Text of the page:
The motif of MyPerintis is centred around the informational gap between youths and their environment. Government agencies and organisations often fail to inform youths about their policies. In particular, many of the youths were unaware of how exactly the Goods and Services Tax was going to affect them. When it was first introduced, customs focused their talks primarily on SME’s, and barely any talks were given to inform the youth community, on the assumption that SME’s were the only entities concerned. However, students in university are indeed very interested to know how the GST would impact them. Dato’ Lawrence organised a talk on the GST which garnered a crowd of over 600 people, and he soon realised that youths were indeed very much interested to know how their government affects their daily lives. For example, students wanted to know whether the books that they buy in university will be imposed with the tax. When he had his congress, he realised that adults overlook a lot of the topics that youths want and need to know. With that event, he felt compelled to teach youths to acquire knowledge.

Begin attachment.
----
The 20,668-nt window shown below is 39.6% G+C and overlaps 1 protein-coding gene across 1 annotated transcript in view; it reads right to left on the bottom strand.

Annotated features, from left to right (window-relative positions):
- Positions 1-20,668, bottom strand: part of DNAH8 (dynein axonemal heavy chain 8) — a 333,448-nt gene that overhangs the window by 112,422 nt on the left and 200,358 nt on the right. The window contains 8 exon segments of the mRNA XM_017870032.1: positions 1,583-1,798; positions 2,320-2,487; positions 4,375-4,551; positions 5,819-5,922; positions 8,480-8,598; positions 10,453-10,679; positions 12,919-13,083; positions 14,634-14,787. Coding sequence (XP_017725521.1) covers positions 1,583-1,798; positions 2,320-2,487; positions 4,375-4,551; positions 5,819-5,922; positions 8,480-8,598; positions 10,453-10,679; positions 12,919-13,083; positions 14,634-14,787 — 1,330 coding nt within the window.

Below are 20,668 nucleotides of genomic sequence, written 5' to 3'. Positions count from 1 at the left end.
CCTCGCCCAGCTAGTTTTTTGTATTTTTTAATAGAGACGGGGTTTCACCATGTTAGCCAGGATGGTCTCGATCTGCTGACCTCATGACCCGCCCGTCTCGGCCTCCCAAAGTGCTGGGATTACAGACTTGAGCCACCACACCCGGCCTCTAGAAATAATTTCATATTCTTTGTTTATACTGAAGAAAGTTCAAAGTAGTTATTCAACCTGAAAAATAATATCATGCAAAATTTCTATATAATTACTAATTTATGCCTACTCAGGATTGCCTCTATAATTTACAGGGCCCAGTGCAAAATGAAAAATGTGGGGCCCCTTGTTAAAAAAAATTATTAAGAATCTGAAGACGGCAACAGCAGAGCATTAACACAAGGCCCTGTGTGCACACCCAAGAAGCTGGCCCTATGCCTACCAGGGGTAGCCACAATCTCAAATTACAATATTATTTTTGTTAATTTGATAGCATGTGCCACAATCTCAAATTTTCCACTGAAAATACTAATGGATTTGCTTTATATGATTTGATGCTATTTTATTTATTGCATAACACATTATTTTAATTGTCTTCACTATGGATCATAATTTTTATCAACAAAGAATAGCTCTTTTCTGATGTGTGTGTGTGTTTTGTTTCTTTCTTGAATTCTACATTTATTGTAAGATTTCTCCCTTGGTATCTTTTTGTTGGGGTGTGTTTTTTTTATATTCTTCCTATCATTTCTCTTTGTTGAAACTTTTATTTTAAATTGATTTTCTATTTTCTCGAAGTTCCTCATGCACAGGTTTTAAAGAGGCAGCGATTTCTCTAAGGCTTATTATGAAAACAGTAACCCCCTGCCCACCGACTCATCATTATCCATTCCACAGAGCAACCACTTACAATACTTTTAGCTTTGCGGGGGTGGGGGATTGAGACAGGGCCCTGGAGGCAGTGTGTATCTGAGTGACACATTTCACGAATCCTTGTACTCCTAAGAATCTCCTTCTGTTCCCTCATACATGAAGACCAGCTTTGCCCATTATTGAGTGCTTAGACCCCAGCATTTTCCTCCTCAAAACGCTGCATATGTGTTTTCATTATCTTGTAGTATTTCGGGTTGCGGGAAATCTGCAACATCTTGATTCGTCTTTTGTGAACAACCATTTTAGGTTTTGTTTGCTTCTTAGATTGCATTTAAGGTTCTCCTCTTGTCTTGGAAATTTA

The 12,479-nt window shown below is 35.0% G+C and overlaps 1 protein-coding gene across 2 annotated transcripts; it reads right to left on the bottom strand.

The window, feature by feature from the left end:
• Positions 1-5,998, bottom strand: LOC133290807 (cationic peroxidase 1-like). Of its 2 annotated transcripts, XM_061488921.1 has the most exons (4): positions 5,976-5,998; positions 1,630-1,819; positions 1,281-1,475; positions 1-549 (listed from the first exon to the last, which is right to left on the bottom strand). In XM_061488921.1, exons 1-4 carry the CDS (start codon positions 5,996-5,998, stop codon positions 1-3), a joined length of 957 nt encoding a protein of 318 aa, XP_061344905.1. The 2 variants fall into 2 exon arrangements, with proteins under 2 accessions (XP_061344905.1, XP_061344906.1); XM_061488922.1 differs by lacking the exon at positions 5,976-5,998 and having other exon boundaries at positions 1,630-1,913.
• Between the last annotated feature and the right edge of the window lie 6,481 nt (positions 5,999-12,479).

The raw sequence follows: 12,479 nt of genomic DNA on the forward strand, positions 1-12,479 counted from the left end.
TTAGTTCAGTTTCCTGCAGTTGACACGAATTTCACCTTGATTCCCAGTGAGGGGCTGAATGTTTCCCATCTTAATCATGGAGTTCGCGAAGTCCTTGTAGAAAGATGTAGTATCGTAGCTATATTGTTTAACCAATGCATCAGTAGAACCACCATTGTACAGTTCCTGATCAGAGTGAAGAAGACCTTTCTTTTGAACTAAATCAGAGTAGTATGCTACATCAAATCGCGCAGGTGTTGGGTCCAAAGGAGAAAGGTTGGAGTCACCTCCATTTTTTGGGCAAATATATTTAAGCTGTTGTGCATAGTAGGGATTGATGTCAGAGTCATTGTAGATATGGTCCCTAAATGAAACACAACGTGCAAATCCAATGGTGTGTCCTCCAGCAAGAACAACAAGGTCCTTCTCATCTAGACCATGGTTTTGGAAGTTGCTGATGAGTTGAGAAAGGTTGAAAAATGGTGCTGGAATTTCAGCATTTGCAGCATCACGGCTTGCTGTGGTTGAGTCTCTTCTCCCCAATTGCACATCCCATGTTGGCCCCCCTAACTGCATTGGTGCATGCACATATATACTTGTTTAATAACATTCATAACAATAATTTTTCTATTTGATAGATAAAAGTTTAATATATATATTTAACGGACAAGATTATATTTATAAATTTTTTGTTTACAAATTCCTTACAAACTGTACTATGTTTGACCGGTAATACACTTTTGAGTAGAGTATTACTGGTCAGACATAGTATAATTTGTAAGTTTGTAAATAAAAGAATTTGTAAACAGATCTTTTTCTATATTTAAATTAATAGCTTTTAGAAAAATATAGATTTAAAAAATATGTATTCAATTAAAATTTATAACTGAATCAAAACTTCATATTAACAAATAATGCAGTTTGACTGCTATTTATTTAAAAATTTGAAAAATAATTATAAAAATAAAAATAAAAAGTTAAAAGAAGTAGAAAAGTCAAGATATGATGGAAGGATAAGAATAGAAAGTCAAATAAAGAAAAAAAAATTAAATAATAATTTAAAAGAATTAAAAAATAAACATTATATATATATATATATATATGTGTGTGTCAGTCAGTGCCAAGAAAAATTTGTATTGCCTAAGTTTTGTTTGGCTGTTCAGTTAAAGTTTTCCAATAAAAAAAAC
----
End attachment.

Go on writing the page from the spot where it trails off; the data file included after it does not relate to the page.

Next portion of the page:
Another area of knowledge that adults often overlook when educating youths and the like would be politics. They assume that youths in general are apathetic towards politics. Dato’ Lawrence disagrees with this; He posits that it is not a problem of apathy, but merely priority. Students have the overwhelming challenge of graduating university, finding a job, getting a car, and trying to find affordable housing. Their priorities shift away from politics because overcoming the challenges of adulthood holds a greater precedent. In addition, Dato’ Lawrence states that in our own political climate, political leaders bicker among themselves and do not do enough to engage or listen to their constituents. “Let’s say you have political leaders: A and B. A fights with B and B fights with A. The people are tired with all the fighting and they choose to not care because they think engaging in politics would not have an effect to them. I too admit sometimes that the government would issue a study to get our opinion and I am guilty of not participating because I would disregard it as a political gimmick.” Politicians need to rebrand their communication, and make youths or the public feel that their input has bearing.